Choose Your Path (Part One)

crossroad5

As artists, which quote can you relate to the most?

“Do not go where the path may lead, go instead where there is no path and leave a trail.” -Ralph Waldo Emerson

“I took the road less traveled by, and that has made all the difference.”- (Robert Frost) The Road Not Taken

 

 

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Are All Artists Crazy???

trials

In your opinion, do you think-in general-that creatives (writers, poets, painters, actors; even scientists and philosophers) are a bit, er, “crazy”?    Would you consider some to have some form of mental illness?

Here are some quotes to consider:

“Men have called me mad; but the question is not yet settled, whether madness is or is not the loftiest intelligence.” Edgar Allan Poe

“The notion that  inspiration requires  regression and dipping into irrationality in order to access unconscious symbols and thought has been popular across disciplines for hundreds of years. Plato said that creativity is a “divine madness…a gift from the gods”. Maureen Neihart, Psy.D.

“No great mind has ever existed without a touch of madness.” Aristotle

“It is only too true that a lot of artists are mentally ill-it’s a life which, to put it mildly, makes one an outsider.  I’m all right when I completely immerse myself in work, but I’ll always remain half crazy.”  Vincent van Gogh

“The silence depressed me. It wasn’t the silence of silence. It was my own silence.”
– Sylvia Plath

Studies have shown that creative individuals tend to exhibit some form of mental illness (such as mood disorder or bipolar or depression) more so than non-creative individuals.

Why?

Could it be because we look at the world and at our experiences differently from others?  Could it possibly be that we tend to be hyper-aware of all that goes on around and within us?

Any thoughts or personal experience on this?

 

*Additional readings:

Madness and Creativity: Do we need to be crazy?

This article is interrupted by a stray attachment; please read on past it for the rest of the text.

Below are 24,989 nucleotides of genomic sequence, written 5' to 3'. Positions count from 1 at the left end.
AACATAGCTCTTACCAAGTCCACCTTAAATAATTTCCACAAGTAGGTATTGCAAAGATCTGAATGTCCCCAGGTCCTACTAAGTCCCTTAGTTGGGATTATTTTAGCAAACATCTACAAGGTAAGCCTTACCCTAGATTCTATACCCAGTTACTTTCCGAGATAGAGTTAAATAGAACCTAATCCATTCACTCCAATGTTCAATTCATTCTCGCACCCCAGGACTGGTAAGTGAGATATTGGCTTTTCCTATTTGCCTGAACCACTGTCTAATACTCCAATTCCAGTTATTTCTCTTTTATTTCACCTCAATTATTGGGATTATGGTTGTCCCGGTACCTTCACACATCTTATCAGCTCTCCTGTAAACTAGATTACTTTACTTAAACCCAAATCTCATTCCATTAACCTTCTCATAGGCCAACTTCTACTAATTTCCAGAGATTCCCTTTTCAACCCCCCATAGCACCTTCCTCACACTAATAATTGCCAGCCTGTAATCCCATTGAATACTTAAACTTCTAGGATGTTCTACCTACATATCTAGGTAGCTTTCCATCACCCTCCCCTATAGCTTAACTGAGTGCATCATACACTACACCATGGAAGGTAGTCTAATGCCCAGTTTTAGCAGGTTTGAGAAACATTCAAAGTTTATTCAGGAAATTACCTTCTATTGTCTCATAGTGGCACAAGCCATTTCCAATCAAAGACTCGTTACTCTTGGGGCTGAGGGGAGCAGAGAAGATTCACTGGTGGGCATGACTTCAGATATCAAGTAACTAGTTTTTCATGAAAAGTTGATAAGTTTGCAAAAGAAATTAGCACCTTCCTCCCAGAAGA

The Relationship Between Creativity and Mental Illness

The Sylvia Plath Effect

Writing and Mental Health

 

 

 

Another Year’s Ending

What a year this has been for me and my family.  Packing and moving from NC all the way up to ND…talk about a culture (and weather!) shock.  Christmas was quiet for us as it was just us (all the family’s back east).  It felt strange.  Even my 12-year old son commented on how it really didn’t feel like Christmas this year even though there was nearly two-feet of snow on the ground.    We’re still settling in , and adjusting to our new life.  These things just don’t happen over night.

Need to keep reminding myself of that.

I’m not one for resolutions.  They never really worked for me.  My only goals for the coming new year are:

  1. Write often (daily if possible)
  2. Read as many books as I can
  3. Seek out and connect with other creatives

That’s it.  Simple is always better.  Anything else would be gravy.

What about you?  Have any specific (or general) goals for 2016?

 

Happy New Year!

 

 

*Here’s one of my favorite poems by Lord Alfred Tennyson called “The Death of the Old Year”:

 

Full knee-deep lies the winter snow,
And the winter winds are wearily sighing:
Toll ye the church bell sad and slow,
And tread softly and speak low,
For the old year lies a-dying.
Old year you must not die;
You came to us so readily,
You lived with us so steadily,
Old year you shall not die.

He lieth still: he doth not move:
He will not see the dawn of day.
He hath no other life above.
He gave me a friend and a true truelove
And the New-year will take ’em away.
Old year you must not go;
So long you have been with us,
Such joy as you have seen with us,
Old year, you shall not go.

He froth’d his bumpers to the brim;
A jollier year we shall not see.
But tho’ his eyes are waxing dim,
And tho’ his foes speak ill of him,
He was a friend to me.
Old year, you shall not die;
We did so laugh and cry with you,
I’ve half a mind to die with you,